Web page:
It seems unthinkable—a lawyer not being able to say anything—but such is the tongue-tying power of the court. In these wayward instances, Carey believes, the justices shepherd the lawyers through their arguments.
“If it seems the lawyers are having a little difficulty, I think some of the justices will help the lawyers out and ask questions that they are pretty sure the lawyers know how to answer,” says Carey. “I definitely had the sense that the justices asked questions of me that I can’t imagine they didn’t think I knew the answers to.”
When Rogus found out the Supreme Court had ruled 7-2 in his favor in Jaffee v. Redmond, it was a fist-pumping moment. “I was excited as hell,” Rogus says. “It doesn’t go any higher than that—that’s the final say. It was a tremendous feeling of satisfaction, the best kind of accomplishment you can have as a lawyer.”
But the verdict itself, even if it goes the lawyer’s way, can sometimes be a letdown. Devine won both of his Supreme Court cases, but those verdicts were only part of what he took away from his trips to Washington, D.C.
“The verdict comes down a substantial bit of time after you argue,” Devine says, “so there’s a little bit of disconnection. And the experience itself has been so significant for you that the decision, while it is important, doesn’t quite match up to the event itself.”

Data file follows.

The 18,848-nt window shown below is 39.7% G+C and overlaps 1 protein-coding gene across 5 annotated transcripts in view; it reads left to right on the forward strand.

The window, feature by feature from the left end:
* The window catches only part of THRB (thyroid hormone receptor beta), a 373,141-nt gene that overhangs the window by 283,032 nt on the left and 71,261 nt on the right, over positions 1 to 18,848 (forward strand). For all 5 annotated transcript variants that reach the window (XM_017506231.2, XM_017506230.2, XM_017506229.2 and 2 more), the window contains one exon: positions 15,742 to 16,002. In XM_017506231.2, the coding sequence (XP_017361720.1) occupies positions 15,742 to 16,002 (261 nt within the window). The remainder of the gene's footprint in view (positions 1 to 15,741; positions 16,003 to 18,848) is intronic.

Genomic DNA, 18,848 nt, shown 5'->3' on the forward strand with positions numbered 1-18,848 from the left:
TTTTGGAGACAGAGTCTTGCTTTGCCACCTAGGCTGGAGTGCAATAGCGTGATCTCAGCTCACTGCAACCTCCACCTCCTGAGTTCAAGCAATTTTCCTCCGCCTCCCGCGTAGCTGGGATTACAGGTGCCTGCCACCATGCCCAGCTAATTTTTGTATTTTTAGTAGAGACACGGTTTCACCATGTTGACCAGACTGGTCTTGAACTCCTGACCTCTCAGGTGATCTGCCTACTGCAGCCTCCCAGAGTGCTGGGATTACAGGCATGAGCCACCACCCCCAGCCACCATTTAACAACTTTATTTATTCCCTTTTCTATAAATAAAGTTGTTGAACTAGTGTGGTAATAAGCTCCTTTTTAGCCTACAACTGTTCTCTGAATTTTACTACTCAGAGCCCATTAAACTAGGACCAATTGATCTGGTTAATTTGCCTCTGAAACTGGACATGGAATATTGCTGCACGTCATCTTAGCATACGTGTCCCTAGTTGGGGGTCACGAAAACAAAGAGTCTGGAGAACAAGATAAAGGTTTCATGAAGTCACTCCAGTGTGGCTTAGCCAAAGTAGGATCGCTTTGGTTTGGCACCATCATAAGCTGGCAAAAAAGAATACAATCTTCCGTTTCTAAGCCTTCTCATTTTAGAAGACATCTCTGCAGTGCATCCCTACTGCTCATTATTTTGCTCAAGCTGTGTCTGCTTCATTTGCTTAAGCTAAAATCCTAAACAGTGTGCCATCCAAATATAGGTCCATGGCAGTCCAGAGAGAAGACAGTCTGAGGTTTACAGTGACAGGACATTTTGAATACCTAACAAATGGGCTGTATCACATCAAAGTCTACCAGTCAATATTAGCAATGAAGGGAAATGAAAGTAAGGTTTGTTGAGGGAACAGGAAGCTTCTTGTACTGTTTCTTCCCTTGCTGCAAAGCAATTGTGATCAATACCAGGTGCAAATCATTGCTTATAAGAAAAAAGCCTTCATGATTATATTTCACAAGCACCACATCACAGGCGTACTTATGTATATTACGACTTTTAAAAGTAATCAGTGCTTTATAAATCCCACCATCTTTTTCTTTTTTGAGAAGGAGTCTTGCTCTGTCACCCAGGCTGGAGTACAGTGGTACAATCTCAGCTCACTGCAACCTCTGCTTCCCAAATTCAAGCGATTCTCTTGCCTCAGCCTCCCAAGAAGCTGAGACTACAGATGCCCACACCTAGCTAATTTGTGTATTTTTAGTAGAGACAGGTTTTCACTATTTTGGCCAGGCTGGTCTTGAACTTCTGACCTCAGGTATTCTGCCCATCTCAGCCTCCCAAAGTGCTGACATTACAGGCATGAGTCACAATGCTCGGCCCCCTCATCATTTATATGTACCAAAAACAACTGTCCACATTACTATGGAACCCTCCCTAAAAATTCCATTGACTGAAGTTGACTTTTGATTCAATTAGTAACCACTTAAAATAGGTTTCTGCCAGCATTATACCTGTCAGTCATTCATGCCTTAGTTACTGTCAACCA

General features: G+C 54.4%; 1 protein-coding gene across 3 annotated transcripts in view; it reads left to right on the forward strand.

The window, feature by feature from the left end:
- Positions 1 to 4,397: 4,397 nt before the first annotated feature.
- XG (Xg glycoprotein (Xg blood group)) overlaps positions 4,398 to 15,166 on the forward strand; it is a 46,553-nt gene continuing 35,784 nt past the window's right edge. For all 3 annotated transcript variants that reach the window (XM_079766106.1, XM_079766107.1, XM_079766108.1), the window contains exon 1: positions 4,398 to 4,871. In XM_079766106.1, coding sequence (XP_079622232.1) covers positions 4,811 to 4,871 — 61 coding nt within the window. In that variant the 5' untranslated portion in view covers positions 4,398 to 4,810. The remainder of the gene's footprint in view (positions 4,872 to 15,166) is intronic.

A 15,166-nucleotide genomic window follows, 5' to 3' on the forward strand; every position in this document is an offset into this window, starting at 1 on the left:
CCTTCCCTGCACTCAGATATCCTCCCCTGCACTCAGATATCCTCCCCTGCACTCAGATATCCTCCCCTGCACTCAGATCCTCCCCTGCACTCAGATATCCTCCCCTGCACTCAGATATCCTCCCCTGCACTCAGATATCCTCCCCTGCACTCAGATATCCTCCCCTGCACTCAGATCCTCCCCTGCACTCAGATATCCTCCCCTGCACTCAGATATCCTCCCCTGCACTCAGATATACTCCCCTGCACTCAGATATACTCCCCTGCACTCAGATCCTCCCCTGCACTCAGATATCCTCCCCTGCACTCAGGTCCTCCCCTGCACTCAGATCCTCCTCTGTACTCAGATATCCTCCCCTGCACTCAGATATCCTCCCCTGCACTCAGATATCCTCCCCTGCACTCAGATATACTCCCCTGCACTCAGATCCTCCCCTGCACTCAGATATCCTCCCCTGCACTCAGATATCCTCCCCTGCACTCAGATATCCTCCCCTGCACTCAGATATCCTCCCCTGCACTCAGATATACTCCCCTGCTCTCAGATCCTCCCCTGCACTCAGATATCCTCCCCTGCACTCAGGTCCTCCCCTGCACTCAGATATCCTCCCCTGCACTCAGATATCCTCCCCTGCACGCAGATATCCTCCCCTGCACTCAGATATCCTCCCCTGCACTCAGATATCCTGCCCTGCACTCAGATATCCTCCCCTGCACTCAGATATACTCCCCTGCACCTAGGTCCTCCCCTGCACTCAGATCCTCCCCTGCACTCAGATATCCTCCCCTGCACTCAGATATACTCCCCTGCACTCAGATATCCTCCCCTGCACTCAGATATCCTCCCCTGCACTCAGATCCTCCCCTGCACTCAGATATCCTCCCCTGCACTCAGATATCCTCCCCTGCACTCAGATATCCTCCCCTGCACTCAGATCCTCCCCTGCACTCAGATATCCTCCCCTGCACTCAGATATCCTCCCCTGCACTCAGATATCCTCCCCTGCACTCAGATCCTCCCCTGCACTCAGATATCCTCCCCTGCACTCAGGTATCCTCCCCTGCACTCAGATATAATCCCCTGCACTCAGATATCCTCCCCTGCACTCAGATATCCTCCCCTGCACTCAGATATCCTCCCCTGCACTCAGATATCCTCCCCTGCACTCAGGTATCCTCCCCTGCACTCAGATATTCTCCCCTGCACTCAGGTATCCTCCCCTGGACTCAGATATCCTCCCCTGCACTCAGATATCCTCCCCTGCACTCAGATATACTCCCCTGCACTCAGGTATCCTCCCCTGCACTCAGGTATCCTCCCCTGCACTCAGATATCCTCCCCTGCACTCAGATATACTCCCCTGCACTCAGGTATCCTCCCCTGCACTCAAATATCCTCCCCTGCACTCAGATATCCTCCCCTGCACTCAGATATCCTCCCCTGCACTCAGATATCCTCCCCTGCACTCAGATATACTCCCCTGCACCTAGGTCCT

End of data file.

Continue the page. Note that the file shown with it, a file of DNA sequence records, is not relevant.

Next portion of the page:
That certainly was the case for Tchen. When she received word that she had won Artist M. v. Suter, the last thing she wanted to do was pop a bottle of bubbly.
“The very call came into the conference room when I was meeting with my opposing counsel [from Artist M. v. Suter],” Tchen says. “We had a series of cases with each other and were meeting about another case, so the guy I had argued against in the Supreme Court happened to be in our office when the call came in. It was a little awkward.”
Ultimately, the journey—the months of preparation, the first glimpse inside the Supreme Court building, the whirlwind 30 minutes before the justices—means more than the endpoint.
“That awe, the importance of what you’re doing, is always there,” Barack says of the Supreme Court case he argued nearly three decades ago. “But it really comes to the fore afterward. Then you realize what you’ve done. And then the awe grows.”